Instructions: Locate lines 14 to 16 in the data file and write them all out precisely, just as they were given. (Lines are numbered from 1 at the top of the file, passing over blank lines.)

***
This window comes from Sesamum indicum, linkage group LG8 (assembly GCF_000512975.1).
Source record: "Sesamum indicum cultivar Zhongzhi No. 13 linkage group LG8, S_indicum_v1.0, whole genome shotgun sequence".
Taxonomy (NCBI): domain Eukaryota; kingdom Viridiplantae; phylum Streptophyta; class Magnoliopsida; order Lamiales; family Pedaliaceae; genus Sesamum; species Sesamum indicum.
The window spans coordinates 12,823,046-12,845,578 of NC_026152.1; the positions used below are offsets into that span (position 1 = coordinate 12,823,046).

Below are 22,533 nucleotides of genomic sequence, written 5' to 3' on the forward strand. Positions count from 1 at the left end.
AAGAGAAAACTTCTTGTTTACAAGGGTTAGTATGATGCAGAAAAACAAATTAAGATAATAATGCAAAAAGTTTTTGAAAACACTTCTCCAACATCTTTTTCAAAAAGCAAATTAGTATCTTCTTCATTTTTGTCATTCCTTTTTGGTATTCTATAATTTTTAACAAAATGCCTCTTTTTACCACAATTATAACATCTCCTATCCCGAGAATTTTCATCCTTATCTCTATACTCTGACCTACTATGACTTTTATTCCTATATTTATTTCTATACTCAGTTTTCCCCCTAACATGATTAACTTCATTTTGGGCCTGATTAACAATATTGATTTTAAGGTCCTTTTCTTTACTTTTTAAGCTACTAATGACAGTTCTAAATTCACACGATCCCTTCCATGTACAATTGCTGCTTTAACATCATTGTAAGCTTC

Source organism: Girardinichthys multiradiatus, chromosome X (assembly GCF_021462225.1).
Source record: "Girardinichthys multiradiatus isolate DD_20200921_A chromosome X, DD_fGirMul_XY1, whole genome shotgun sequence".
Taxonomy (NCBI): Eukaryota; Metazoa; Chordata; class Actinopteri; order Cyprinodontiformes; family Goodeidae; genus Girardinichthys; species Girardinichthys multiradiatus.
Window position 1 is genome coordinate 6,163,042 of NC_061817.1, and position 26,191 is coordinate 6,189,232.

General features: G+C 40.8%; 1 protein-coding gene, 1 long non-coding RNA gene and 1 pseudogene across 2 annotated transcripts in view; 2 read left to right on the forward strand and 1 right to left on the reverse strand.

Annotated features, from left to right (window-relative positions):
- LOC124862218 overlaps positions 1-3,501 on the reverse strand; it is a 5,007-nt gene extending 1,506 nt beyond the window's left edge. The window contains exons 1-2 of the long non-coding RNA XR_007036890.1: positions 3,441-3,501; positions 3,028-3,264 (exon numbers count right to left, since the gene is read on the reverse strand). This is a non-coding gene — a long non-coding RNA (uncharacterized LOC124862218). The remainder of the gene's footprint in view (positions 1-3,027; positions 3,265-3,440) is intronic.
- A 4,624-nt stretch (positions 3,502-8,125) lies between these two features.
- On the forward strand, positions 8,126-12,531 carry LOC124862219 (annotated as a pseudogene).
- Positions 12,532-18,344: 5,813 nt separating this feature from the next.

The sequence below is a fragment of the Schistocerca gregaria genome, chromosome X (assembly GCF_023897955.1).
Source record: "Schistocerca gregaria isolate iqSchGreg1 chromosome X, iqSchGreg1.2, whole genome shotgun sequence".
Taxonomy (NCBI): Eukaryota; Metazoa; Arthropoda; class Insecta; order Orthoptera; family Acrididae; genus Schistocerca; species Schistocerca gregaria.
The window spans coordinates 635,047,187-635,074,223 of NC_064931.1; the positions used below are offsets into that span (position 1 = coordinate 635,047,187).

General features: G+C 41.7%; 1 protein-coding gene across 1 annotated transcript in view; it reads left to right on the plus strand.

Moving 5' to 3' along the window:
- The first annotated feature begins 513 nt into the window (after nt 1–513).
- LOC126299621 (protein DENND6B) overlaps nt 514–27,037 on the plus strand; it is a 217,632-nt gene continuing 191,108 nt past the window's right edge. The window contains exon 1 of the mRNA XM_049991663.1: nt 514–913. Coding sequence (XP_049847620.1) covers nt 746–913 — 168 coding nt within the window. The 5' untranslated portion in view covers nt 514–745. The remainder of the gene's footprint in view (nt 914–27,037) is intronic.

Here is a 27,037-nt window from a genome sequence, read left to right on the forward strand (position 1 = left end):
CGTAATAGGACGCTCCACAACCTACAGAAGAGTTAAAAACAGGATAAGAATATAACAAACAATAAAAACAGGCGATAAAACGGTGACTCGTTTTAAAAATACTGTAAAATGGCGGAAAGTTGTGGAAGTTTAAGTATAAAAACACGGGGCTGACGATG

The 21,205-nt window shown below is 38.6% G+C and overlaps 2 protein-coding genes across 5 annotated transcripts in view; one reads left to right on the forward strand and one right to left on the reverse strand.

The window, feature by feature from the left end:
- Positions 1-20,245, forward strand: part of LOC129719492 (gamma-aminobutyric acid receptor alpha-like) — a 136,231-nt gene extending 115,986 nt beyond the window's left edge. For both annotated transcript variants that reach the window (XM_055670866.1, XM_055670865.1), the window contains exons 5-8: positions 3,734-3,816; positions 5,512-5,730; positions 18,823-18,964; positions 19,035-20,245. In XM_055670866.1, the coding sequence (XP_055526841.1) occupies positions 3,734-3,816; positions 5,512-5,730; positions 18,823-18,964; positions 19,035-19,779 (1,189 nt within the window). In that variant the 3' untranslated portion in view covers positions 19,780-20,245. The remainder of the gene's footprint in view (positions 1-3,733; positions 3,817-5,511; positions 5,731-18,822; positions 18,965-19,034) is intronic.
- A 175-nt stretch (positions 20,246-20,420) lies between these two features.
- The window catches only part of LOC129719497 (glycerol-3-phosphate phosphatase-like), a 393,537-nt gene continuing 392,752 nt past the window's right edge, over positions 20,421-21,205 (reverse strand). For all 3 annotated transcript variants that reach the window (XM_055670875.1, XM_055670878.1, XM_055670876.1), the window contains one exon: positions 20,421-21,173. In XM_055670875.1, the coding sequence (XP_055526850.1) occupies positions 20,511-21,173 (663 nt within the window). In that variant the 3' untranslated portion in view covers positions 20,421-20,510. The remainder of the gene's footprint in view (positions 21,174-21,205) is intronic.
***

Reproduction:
- A 4,624-nt stretch (positions 3,502-8,125) lies between these two features.
- On the forward strand, positions 8,126-12,531 carry LOC124862219 (annotated as a pseudogene).
- Positions 12,532-18,344: 5,813 nt separating this feature from the next.